My advice is to take her to the vet. True egg binding is a serious issue that can’t be resolved at home. Not trying to be rude but I’m short on time to respond, pleas excuse if i seem terse. When you say ‘I do not want to discuss this further’ it puts people off of wanting to help you. It’s totally ok to be annoyed, I felt very antagonized with my first few posts, but just sort of grit your teeth & bear it if you want someone to put a lot of time into trying to help.

Do not give olive oil, absolutely DO NOT massage the eggs. @erie-herps is right about the hotspot, yours is too high, and yes it definitely has an impact on digestion and repro behavior, so it is important at least to know.

Looking at the pics, my main point is that leopard geckos can have fat pads that look very much like eggs. Though I think it does look like she has eggs, I have been wrong before, and a very experienced breeder or herp vet is your best bet to tell for sure.

To my knowledge, true egg binding generally needs surgery to save the animal. However, I sporadically have my female geckos lay slugs (unfertilized eggs) on seasons when they aren’t bred- this seems to happen more with a stronger seasonal fluctuation in natural light cycle. If she is near direct sunlight I would do what you can to minimize it.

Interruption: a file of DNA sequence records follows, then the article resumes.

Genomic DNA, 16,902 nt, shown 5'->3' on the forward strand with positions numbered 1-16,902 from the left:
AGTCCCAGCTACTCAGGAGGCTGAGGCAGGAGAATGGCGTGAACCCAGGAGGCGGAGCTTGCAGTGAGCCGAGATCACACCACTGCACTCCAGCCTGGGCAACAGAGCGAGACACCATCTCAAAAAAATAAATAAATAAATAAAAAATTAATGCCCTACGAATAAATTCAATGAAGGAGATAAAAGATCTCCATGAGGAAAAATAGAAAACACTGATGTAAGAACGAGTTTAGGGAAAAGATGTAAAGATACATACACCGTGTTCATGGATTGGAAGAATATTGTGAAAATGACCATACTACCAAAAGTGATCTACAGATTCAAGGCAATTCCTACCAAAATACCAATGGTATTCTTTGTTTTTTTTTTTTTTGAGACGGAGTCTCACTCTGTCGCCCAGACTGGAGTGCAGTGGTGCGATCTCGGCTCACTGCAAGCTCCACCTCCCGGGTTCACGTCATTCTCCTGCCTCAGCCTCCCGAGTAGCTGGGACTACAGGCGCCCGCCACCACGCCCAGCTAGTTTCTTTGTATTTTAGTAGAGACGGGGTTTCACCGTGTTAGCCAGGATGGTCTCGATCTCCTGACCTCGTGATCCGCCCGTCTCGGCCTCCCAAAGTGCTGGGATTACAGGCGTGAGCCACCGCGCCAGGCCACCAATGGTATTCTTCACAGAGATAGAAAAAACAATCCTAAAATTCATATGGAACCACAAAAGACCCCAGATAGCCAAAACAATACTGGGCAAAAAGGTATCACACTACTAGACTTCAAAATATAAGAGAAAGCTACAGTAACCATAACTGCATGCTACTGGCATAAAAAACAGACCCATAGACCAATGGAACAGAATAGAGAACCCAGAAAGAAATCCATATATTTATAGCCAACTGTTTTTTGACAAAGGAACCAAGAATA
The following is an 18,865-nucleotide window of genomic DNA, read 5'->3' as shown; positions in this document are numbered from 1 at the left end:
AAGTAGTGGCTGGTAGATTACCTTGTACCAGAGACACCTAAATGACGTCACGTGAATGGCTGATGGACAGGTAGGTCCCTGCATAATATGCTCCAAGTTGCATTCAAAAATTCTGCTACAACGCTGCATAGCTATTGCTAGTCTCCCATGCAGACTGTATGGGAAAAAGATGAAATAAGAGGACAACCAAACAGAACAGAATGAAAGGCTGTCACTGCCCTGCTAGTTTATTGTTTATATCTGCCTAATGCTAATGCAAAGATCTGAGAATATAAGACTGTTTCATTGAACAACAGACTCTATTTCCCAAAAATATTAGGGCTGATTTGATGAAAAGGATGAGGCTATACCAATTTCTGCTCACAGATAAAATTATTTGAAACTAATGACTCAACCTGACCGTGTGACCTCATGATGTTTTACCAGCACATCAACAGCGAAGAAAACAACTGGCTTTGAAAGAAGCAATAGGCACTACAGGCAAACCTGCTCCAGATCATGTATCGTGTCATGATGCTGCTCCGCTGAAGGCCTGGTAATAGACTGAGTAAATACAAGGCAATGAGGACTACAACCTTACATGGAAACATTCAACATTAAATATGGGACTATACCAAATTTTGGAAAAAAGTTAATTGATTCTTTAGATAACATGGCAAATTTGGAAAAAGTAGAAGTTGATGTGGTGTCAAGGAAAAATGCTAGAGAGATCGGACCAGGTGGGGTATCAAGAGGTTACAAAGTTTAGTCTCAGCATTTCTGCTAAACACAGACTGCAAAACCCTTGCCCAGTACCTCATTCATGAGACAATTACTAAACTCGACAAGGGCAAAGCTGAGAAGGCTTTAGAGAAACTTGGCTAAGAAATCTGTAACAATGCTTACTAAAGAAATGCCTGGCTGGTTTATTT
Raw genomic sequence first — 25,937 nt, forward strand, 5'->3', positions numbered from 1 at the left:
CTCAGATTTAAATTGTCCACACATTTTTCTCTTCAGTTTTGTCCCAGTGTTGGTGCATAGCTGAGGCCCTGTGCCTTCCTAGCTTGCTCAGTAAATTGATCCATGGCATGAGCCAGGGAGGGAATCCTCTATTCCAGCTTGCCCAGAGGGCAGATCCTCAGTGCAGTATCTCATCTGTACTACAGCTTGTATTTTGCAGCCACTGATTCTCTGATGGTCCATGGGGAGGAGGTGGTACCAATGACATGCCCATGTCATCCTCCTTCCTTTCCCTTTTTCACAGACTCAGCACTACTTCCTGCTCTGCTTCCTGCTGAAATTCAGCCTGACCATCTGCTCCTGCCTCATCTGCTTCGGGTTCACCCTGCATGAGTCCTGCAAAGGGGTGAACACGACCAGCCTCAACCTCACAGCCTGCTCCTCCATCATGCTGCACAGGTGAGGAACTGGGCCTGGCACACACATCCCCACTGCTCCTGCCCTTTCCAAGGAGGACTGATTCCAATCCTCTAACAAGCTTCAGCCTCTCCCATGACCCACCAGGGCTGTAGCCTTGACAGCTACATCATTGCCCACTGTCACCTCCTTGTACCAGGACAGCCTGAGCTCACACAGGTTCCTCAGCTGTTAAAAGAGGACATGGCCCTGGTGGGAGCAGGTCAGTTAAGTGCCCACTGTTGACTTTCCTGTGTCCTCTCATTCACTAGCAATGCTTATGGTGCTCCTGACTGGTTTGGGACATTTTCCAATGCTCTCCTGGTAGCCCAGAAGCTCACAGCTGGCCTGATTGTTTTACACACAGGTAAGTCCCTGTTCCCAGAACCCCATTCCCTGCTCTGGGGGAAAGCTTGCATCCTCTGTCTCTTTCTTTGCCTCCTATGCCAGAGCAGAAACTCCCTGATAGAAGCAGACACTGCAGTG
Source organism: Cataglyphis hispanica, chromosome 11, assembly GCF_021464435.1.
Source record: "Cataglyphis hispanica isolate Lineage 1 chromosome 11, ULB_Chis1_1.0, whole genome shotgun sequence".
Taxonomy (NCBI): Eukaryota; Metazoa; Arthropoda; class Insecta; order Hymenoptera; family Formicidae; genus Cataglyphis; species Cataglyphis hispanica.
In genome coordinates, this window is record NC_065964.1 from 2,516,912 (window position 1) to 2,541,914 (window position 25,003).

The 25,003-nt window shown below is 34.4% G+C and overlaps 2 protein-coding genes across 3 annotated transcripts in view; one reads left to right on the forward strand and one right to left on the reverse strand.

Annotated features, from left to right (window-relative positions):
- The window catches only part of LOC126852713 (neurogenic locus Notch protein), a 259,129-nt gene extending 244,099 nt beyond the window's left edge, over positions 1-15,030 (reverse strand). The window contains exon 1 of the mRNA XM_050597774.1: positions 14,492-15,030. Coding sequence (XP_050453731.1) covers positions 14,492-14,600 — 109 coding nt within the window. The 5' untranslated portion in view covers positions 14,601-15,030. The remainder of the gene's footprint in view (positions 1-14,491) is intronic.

What you need to watch for are symptoms like her being lethargic, unresponsive, not eating or drinking- if she shows these signs, she needs to be seen by a herp vet immediately, and expect to pay for surgery. The gecko I lost to egg binding also vomited about 12 hours before dying, but I don’t know if that is super-common.

She is old enough to have potentially formed eggs.


Thanks, she has passed a good size piece of urate and has urinated. Her belly looks much smaller and pretty much normal now. She seems to be acting pretty much normal. She has never been a very active Gecko and I suspect that she has some mental disabilities. She’s a sweet animal though and although I do not intend to breed her, my daughters love her and we want to make sure that she is ok. We will now monitor her for a couple days and make sure she is eating and pooping again. If not, we will definitely take her to the vet as I have located a reptile vet near me.


Well, she’s all good now.


YAY!!! :partying_face: :tada: I’m so happy that she’s healthy and happy now.


I’m really glad she’s better. Didn’t you say this was the second time she got constipated? I wonder if something can be done to make sure she doesn’t have this problem again?